Nearly 2,500 DB schemes are now using LDI to hedge their liabilities, XPS Pensions finds. James Phillips looks at the increased use of the product over 2018.
Hedging of defined benefit (DB) scheme benefits is continuing to pick up pace as the use of liability-driven investment (LDI) has jumped over the 50% mark.
By the end of 2018 there were 2,405 LDI mandates, covering £1,024bn of liabilities, with private sector DB schemes in the UK - a jump of £59bn from the end of 2017, according to XPS Pensions.
The consultant said this equates to 54% of private sector DB liabilities, based on a low-dependency gilts plus 0.5% basis, with the majority using gilts-based derivatives as protection.
XPS' annual survey - LDI: A £1 trillion market - analyses the data of 13 LDI providers, although Legal & General Investment Management's (LGIM) figures may not be accurate as the firm declined to participate. Instead, LGIM's data is sourced from KPMG's 2017 LDI survey and assumed to remain consistent.
In the analysis, LDI is defined as products where managers have cashflow benchmarks and are using derivatives to manage interest rate and inflation risk.
The market continued to grow over 2018, with the £59bn extra in LDI spread across an additional 265 mandates - increases of 6% and 12% respectively.
The average size of mandate therefore is £223m, half the size of the average mandate in 2017, which XPS sees as evidence of a market catering to an increasing number of smaller schemes.
The firm's chief investment officer, Simeon Willis, says that, over the long-term, LDI has become significantly more accessible to a wider range of market participants.
"People have got used to the levels of markets," he says. "People have also got used to the concept and the role it can play in helping risk management.
"Nothing happens overnight in the pensions market so it's taken time for it to feed though. By having products that are made simpler to the user, this has really helped small schemes adopting it."
He believes smaller schemes were previously held back from LDI because of a "knowledge hurdle" and "limited governance time" that meant the issue dropped down the agenda.
The majority, 87%, of the hedged liabilities are in mandates held by just three firms - LGIM, Insight Investment, and BlackRock - although BMO Global Asset Management holds the largest number of individual mandates.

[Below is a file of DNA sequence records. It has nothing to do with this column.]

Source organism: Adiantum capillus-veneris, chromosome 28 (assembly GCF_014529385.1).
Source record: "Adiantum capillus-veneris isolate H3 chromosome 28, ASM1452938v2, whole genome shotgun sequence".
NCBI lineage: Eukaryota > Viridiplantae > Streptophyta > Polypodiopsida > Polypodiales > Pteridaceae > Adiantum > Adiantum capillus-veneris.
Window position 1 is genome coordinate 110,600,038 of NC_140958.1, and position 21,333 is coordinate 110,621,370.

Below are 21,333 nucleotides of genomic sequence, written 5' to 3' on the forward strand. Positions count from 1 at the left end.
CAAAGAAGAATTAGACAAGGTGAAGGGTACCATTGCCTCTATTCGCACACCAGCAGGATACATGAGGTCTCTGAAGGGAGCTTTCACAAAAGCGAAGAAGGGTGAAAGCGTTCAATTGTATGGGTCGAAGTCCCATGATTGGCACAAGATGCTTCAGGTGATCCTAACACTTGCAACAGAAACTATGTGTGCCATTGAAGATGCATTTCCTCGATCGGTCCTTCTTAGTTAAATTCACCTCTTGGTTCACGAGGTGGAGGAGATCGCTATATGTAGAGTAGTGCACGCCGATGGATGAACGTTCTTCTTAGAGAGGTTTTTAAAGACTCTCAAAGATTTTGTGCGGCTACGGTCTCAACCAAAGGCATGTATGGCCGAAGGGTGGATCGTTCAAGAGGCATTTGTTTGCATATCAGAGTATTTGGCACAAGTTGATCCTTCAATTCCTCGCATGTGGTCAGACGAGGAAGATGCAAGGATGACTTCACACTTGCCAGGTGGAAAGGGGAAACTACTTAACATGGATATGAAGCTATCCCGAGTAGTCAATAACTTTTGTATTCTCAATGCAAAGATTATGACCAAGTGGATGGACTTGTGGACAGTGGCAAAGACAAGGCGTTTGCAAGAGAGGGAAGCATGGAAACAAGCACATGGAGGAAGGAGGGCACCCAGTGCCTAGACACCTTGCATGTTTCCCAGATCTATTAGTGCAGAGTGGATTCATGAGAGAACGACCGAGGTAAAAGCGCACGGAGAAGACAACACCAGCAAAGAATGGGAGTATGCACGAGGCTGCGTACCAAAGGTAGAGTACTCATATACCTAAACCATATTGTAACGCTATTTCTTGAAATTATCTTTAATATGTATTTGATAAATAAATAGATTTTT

At the end of 2018 BMO had increased its number of mandates by 93 to 537, XPS found, compared to LGIM's 519 based on the 2017 data from KPMG. Insight then held the third highest number of mandates at 312, up 30 on 2017.
These figures also exclude mandates secured through platforms or fiduciary management, which an increasing number of LDI users are accessing.
In comparison, by total notional liabilities hedged, LGIM secured the top spot - based on the 2017 data - with £381bn, while Insight ran LDI mandates totalling £319bn in liabilities. Although BMO held the most mandates, these covered just £36bn of liabilities.
The market is burgeoning, and has done so for a few years, as Willis explains: "A number of years ago we reached a tipping point with the market where people realised that LDI wasn't a solution to a theoretical problem, it was a solution to a real-world problem of low yields."
The lower-for-longer environment has led schemes to seek alternative ways to manage liabilities.
In doing this, schemes have, on the whole, used pooled solutions to access the LDI market. In terms of the number of mandates, 92% of new arrangements in 2018 used this method - and across all mandates currently in operation, 73% are in pooled arrangements.
Yet this method is generally used for the smallest schemes and the bigger allocations access LDI through segregated or bespoke pooled solutions. Around 89% of liabilities are hedged via the latter, despite comprising just 27% of mandates.
"Your default approach would be pooled, unless pooled was unable to provide some aspects that you require and you've got the scale where segregated works," Willis explains. "But it's not the preserve of large schemes.
"In pooled arrangements your leverage is constrained, and the use of growth derivatives is also constrained. If you want to use equity options, for example, you'll need to use a different arrangement."
Bespoke arrangements facilitate combining a collateral pool with a buy-and-maintain corporate bond portfolio, for example, allowing more assets to be invested with a slightly higher level of leverage within the LDI portion, Willis notes.
For any DB scheme, LDI is a useful way of managing the risks that could push up liabilities, particularly in the current uncertain Brexit environment, where the outcome of the negotiations could push interest rates, inflation, and the value of sterling in any direction.
It is perhaps no surprise, therefore, that schemes are looking to hedge more and more.
Ross Trustees has secured investment backing from private equity investor LDC, as it prepares to capitalise on growing demand for professional trustee services.
Lee Sanders says the fast and adaptive market response to the crisis of 2020 has shown how much the financial system has improved upon the credit market liquidity issues that were at the heart of the 2008 global financial crisis (GFC).
Defined benefit (DB) schemes that provide GMPs must revisit and, where necessary, top-up historic cash equivalent transfer values (CETVs) that have been calculated on an unequal basis, a landmark court judgment said last week.
The stabilisation of US economic growth amid unprecedented fiscal and monetary stimulus has raised questions about the likelihood of inflation returning. Global Head of Fixed Income, Jim Cielinski, and Global Bonds Portfolio Manager, Andy Mulliner, explain...